Yahoo killed Upcoming.org, but thanks to Kickstarter, a passionate founder and a surprising bit of generosity, the community events calendar is on its way back.
Before it fell apart, however, Upcoming had to be invented. It all began more than a decade ago in Los Angeles, where Andy Baio was inspired by weekly dinners with friends to come up with a site where like-minded people could meet offline. It was called Meaty. Unfortunately, after months of working on it, a little site called Meetup launched. Knowing there was no way he could compete, Baio scrapped the project.
However, Baio had another idea. "I had this recurring problem that was happening over and over again," he said. "I would hear about events and then I'd forget about them." At the same time, Friendster was taking off in a major way, but was only used for socializing and not for planning events. Baio's idea was to marry the two concepts -- event listings, but with a strong social element so you could figure out what your friends were doing in any given city.
Baio worked hard to get what was eventually dubbed Upcoming.org out the door. He did it in four months, purely as a side project that he worked on during evenings and weekends while keeping his day job as a site administrator for a financial website. Almost immediately, Upcoming.org found a small, cult-like audience, which in turn built the site's large database of venues and cities -- entirely from scratch. About a year into the project, Baio's son was born, leaving him little time to run the site on his own. That's when he brought in friends Gordon Luk and Leonard Lin to help him run Upcoming and add new features like tagging and private events.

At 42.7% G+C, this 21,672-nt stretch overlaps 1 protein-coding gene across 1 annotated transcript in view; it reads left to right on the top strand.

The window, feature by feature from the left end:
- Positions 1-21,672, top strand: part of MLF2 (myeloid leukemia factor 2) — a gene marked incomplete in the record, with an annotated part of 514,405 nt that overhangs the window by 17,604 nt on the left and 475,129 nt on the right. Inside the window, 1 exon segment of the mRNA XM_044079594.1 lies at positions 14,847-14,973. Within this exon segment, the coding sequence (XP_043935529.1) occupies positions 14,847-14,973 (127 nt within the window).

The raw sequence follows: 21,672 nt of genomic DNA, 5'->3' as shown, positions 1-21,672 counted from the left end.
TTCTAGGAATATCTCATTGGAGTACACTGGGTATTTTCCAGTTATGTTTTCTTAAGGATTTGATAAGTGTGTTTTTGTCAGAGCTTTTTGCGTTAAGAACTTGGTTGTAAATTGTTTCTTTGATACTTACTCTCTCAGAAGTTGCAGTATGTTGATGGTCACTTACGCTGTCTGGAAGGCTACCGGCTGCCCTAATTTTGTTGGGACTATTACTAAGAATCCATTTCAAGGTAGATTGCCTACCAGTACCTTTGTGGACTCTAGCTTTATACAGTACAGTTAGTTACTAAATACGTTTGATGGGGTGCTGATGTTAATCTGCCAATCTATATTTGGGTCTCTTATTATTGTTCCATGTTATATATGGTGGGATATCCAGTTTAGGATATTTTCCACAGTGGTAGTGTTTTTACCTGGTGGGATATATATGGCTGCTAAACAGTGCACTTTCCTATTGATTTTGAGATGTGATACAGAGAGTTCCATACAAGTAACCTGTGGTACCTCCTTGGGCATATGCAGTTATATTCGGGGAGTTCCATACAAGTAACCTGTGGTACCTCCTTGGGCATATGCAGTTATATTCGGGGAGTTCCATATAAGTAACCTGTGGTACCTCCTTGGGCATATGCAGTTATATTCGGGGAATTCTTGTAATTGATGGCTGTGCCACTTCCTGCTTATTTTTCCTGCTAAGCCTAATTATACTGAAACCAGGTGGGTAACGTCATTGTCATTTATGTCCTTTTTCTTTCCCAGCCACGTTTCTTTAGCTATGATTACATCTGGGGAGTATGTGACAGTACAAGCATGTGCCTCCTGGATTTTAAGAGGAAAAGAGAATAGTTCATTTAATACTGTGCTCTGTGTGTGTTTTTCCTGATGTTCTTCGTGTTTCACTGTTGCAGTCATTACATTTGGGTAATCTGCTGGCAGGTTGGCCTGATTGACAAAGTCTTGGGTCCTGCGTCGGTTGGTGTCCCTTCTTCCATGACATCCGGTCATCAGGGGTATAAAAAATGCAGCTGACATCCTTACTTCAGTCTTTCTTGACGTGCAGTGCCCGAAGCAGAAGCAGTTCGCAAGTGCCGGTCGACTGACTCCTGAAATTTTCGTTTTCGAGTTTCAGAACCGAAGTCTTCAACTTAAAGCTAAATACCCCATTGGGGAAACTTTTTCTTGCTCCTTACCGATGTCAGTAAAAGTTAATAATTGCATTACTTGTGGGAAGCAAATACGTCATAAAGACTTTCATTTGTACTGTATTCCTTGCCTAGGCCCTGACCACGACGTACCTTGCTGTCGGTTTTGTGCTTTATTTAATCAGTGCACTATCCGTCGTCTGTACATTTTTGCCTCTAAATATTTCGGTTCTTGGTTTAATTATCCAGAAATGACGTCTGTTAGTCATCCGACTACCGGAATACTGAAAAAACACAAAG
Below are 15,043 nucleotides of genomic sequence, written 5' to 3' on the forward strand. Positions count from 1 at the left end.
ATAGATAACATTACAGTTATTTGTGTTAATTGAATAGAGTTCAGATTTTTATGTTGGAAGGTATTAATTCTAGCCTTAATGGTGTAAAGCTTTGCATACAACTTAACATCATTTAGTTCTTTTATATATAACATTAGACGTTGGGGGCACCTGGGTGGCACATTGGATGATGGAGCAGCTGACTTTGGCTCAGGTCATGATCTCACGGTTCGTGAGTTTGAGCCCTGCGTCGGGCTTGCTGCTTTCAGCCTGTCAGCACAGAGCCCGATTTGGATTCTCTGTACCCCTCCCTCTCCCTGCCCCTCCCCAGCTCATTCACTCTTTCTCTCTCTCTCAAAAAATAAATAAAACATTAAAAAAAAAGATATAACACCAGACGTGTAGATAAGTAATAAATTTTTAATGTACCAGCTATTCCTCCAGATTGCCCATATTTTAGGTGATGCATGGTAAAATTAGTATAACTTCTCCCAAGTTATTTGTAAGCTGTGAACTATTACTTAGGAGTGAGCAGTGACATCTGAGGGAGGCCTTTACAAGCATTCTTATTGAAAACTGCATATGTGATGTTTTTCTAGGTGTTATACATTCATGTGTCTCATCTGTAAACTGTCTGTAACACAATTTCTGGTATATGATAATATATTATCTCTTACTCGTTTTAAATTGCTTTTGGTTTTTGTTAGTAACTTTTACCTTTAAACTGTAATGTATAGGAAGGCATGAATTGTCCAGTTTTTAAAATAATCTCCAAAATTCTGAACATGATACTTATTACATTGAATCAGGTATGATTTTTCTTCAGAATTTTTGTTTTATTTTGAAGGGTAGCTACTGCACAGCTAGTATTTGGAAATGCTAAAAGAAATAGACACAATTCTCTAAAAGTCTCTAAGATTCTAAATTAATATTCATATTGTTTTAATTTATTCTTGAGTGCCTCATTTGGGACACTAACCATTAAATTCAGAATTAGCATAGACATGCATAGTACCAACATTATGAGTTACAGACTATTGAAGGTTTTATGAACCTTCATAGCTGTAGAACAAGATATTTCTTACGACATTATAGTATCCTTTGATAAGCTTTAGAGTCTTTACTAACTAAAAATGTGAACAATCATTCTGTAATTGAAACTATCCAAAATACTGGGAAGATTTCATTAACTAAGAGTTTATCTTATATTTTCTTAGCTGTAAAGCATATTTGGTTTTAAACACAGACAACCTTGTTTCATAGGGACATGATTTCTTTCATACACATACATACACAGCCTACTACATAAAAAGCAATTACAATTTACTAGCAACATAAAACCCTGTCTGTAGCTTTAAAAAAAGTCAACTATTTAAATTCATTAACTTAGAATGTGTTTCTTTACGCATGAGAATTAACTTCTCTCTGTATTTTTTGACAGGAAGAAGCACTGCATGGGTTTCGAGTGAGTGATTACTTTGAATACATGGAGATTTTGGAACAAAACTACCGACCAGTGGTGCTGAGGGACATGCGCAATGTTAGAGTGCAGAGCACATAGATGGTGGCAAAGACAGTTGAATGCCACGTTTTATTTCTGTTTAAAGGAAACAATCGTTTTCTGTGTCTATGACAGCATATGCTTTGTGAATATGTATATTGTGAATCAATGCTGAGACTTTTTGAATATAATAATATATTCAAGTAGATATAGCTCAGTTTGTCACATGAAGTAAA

Baio's idea was to marry the two concepts -- event listings, but with a strong social element.
When Yahoo bought Flickr in March 2005, things started to change. Caterina Fake, one of Flickr's co-founders, was tasked with finding interesting people and projects to bring into the company's fold.
"It was at a time that Yahoo seemed really interesting," Baio said. "Google felt like a giant robot. Yahoo felt friendly, like a community. ... It seemed like a cool place to be."
So when Yahoo offered to buy Upcoming.org, Baio didn't flinch. "I told my boss 'Yahoo acquired my website.' There's no counteroffer you could make for that." When asked how much Yahoo paid for Upcoming.org, Baio declined to answer due to a non-disclosure agreement, though Wired UK reports a $2 million price tag. Beyond the money, though, it was finally a chance to work on Upcoming.org full-time. The thinking was: Yahoo would finally give them more resources to build and strengthen the site.